Actas Dermo-Sifiliográficas 01/2014; 105(3):216–232.
  • S. Ros, L. Puig, J.M. Carrascosa
    [Show abstract] [Hide abstract]
    ABSTRACT: We now realize that moderate to severe psoriasis takes a toll on the patient's overall health beyond the effects on the skin itself, and so we use quality of life (QOL) measures to assess how the individual perceives both the impact of disease and the response to treatment. However, available instruments give us a cross-sectional assessment of QOL at a specific moment, and we lack longitudinal studies of how a disease affects each and every aspect of a patient's life over time—including physical and psychological wellbeing, social and emotional relationships, vocational and employment decisions, and how they change the individual's outlook. A new concept, cumulative life course impairment (CLCI), captures the notion of the ongoing effect of a disease, providing us with a new paradigm for assessing the impact of psoriasis on QOL. Unlike conventional measurement tools and scales, which focus on a specific moment in the patient's life, a CLCI tool investigates the repercussions of disease that accumulate over a lifetime, interfering with the individual's full potential development and altering perspectives that might have been different had psoriasis not been present. The accumulated impact will vary from patient to patient depending on circumstances that interact differently over time as the burden of stigmatization, concomitant physical and psychological conditions associated with psoriasis, coping mechanisms, and external factors come into play and are modulated by the individual's personality.
    Actas Dermo-Sifiliográficas 01/2014; 105(2):128–134.
  • J.M. Carrascosa, J. Notario
    Actas Dermo-Sifiliográficas 01/2014;
  • [Show abstract] [Hide abstract]
    ABSTRACT: Obesity, particularly abdominal obesity, is currently considered a chronic low-grade inflammatory condition that plays an active role in the development of the pathophysiologic phenomena responsible for metabolic syndrome and cardiovascular disease through the secretion of proinflammatory adipokines and cytokines. In recent years clear genetic, pathogenic, and epidemiologic links have been established between psoriasis and obesity, with important implications for health. The relationship between the 2 conditions is probably bidirectional, with obesity predisposing to psoriasis and psoriasis favoring obesity. Obesity also has important implications in the treatment of psoriasis, such as a greater risk of adverse effects with conventional systemic drugs and reduced efficacy and/or increased cost with biologic agents, for which dosage should be adjusted to the patient's weight.
    Actas Dermo-Sifiliográficas 01/2014; 105(1):31–44.
  • Source
    Actas Dermo-Sifiliográficas 01/2014;
  • C. Ferrándiz, J.M. Carrascosa, M. Toro
    [Show abstract] [Hide abstract]
    ABSTRACT: Introduction The prevalence of psoriasis in Spain was estimated to be 1.4% before the advent of biologic agents. Fifteen years later, new therapeutic options based on biologic agents have led to greater awareness of the disease and better understanding; case detection and diagnosis may have improved as a result. Objective To investigate the current prevalence of psoriasis in Spain and compare the results with those of an earlier study that used the same methodology. Material and methods Population-based cross-sectional survey. Information was collected through computer-assisted telephone interviews with a randomly selected representative sample of the Spanish population (12,711 individuals from 4,754 households). Interviews were conducted by trained personnel using a questionnaire. Results The prevalence was 2.3% and there were no statistically significant differences between the sexes. Prevalence increased with age (range with highest prevalence, 60-69 years). Central Spain—a region with a cold, dry climate—had the highest prevalence, but differences between regions were not significant. Conclusions Psoriasis is substantially more prevalent in Spain than was previously estimated. The increase in prevalence may reflect greater awareness and better diagnosis of the disease rather than a true increase in number of cases.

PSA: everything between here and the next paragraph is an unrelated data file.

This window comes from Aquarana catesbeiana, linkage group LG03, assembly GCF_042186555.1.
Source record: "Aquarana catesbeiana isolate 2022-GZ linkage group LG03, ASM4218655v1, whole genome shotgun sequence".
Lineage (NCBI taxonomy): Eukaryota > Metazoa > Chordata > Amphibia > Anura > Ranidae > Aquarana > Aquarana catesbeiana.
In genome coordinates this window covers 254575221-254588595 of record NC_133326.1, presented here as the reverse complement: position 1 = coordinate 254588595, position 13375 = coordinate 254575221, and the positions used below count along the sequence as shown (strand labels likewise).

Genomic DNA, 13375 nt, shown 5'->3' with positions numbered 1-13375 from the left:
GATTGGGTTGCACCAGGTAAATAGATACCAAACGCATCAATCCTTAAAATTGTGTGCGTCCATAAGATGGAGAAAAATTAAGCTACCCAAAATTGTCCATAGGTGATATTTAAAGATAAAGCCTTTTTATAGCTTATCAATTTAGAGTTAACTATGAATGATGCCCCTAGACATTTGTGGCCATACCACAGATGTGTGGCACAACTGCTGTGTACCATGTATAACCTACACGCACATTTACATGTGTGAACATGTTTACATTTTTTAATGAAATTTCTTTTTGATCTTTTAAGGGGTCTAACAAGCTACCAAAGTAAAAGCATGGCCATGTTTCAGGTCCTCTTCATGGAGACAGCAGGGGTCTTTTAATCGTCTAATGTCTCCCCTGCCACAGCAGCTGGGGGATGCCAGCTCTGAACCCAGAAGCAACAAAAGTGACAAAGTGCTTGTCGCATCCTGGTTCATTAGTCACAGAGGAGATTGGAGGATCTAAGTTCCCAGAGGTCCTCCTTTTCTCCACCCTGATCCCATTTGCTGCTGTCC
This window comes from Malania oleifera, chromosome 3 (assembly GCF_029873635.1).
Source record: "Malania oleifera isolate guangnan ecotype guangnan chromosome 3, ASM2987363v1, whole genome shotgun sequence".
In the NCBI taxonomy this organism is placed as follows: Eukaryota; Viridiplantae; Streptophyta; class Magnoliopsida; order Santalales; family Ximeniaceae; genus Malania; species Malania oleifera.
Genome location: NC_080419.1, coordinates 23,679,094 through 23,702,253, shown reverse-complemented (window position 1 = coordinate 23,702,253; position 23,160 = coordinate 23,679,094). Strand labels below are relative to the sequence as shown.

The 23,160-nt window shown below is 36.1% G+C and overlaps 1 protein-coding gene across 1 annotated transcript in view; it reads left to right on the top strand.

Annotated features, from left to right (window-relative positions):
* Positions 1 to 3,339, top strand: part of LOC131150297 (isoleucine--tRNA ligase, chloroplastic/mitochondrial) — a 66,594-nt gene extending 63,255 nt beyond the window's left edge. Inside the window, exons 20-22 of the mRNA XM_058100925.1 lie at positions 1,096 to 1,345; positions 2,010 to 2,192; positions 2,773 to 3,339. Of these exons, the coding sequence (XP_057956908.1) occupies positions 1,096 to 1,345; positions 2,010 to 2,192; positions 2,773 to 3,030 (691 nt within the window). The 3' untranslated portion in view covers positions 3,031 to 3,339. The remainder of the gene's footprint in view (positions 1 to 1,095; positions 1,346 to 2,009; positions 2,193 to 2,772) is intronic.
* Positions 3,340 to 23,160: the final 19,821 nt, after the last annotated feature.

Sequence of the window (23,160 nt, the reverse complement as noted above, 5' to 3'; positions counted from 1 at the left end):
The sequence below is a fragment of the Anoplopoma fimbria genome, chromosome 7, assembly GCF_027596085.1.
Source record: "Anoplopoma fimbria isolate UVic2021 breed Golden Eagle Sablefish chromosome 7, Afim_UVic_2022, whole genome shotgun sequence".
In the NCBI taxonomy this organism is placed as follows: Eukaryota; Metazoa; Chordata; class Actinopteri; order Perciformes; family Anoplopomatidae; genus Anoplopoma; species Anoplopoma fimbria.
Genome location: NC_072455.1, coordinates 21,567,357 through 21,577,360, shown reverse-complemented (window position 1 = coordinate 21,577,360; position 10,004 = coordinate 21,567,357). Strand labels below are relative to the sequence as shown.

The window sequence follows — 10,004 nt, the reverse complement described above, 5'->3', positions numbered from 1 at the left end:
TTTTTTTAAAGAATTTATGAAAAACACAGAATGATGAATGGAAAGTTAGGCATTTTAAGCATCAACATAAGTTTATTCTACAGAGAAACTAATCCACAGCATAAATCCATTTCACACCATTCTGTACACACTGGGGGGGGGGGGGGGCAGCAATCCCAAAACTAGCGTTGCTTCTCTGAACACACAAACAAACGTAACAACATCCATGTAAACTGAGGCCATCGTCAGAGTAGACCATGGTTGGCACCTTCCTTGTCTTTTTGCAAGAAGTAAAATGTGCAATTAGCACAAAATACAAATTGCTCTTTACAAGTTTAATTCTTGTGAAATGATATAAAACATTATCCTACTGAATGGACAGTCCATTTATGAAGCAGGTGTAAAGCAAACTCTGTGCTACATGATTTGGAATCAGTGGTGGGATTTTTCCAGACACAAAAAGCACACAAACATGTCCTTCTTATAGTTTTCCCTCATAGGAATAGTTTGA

Actas Dermo-Sifiliográficas 01/2014;
  • [Show abstract] [Hide abstract]
    ABSTRACT: Psoriatic arthritis, a chronic inflammatory musculoskeletal disease that is associated with psoriasis, causes joint erosions, accompanied by loss of function and quality of life. The clinical presentation is variable, with extreme phenotypes that can mimic rheumatoid arthritis or ankylosing spondylitis. Because psoriasis usually presents before psoriatic arthritis, the dermatologist plays a key role in early detection of the latter. As many treatments used in psoriasis are also used in psoriatic arthritis, treatment recommendations should take into consideration the type and severity of both conditions. This consensus paper presents guidelines for the coordinated management of psoriatic arthritis by rheumatologists and dermatologists. The paper was drafted by a multidisciplinary group (6rheumatologists, 6dermatologists, and 2epidemiologists) using the Delphi method and contains recommendations, tables, and algorithms for the diagnosis, referral, and treatment of patients with psoriatic arthritis.
    Actas Dermo-Sifiliográficas 09/2013;
  • [Show abstract] [Hide abstract]